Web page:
Access to reliable healthcare information is (or should be) a human right: Do you agree or disagree? (14)

16 June, 2023

Dear Bernard and all,

You write: "I don’t understand the discussion about the access to reliable information. Today, through the internet, everybody has access to reliable information, as well as to misinformation. This is not a matter of human rights and the very notion of “human rights” must be limited to what it usually currently includes."

Thank you for your comment. I invite others to comment, and offer the following points.

1. A 2021 UN report forund that 'Nearly 3bn people, or 37% of global population, have never been online despite rise in use during pandemic'. The number is clearly less in 2023, but we are still probably talking about billions without access, and even more without regular, everyday access.

2. Twenty years ago, some people believed that the internet would solve all information problems. But this is clearly not the case. Even for those who may have access, this does not mean they can obtain reliable information in a format and level that is meaningful to them. Neither can they always differentiate reliable information from misinformation.

3. Access to reliable healthcare information is unequivocally a determinant of the right to health. Connectivity is only one approach to meeting information needs, and it brings its own issues.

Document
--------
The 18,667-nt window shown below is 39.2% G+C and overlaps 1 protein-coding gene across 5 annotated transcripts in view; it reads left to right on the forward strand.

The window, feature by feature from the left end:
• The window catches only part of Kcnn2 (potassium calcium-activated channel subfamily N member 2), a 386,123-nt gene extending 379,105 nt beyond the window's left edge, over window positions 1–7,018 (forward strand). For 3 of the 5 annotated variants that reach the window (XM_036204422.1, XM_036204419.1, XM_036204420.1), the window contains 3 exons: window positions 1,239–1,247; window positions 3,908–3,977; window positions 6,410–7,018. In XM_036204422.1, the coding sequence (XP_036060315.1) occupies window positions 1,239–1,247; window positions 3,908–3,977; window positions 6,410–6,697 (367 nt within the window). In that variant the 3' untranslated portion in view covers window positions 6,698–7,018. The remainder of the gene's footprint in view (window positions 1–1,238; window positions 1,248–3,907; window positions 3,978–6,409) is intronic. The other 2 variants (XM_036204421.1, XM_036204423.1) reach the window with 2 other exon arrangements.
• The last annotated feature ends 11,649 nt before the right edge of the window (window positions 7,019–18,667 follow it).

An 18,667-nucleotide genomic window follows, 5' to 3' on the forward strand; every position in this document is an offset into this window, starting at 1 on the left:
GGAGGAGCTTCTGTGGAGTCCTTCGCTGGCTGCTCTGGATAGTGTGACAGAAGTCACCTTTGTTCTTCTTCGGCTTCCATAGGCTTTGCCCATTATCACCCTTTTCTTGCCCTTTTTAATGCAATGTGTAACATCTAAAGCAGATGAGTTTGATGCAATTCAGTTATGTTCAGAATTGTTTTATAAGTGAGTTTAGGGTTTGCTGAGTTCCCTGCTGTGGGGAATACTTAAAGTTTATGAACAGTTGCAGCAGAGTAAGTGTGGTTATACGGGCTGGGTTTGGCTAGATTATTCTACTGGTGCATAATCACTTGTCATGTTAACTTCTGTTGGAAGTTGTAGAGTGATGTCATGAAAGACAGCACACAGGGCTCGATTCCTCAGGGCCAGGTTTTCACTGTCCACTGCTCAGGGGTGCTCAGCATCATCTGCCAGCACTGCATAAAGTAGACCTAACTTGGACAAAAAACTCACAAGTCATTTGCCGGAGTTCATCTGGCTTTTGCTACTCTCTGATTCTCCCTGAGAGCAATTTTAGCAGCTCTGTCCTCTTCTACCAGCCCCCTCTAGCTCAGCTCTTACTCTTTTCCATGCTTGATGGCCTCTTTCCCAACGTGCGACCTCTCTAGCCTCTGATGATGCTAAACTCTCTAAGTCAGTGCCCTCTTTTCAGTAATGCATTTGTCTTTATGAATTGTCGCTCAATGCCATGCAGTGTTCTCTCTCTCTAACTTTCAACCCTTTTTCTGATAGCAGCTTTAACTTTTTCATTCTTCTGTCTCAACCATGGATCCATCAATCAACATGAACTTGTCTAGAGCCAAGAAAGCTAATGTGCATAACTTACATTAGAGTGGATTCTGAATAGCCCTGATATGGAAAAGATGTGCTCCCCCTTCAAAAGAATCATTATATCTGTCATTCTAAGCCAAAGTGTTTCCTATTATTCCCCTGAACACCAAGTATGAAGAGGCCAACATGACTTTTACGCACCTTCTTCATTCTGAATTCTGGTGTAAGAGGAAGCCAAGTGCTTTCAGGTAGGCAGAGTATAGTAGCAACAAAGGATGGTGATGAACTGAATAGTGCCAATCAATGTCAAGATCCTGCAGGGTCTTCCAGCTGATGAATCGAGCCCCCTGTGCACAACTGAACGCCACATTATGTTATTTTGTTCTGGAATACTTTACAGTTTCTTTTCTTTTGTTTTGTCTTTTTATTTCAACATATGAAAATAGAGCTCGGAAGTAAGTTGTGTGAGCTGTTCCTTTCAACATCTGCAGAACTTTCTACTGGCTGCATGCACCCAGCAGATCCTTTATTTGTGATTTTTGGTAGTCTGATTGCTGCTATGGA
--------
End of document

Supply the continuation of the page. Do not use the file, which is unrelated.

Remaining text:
4. At current rates of technological development, it seems likely that connectivity will, eventually, be near ubiquitous. If AI can be harnessed while avoiding its very serious pitfalls, I am optimistic that it will greatly help to meet people's information needs. However, there is no such thing as a single solution to information needs - not the internet, not even AI. A systems-thinking approach is needed to better understand and strengthen the global evidence ecosystem as a whole.

Many thanks, Neil

HIFA profile: Neil Pakenham-Walsh is coordinator of HIFA (Healthcare Information For All), a global health community that brings all stakeholders together around the shared goal of universal access to reliable healthcare information. HIFA has 20,000 members in 180 countries, interacting in four languages and representing all parts of the global evidence ecosystem. HIFA is administered by Global Healthcare Information Network, a UK-based nonprofit in official relations with the World Health Organization. Email: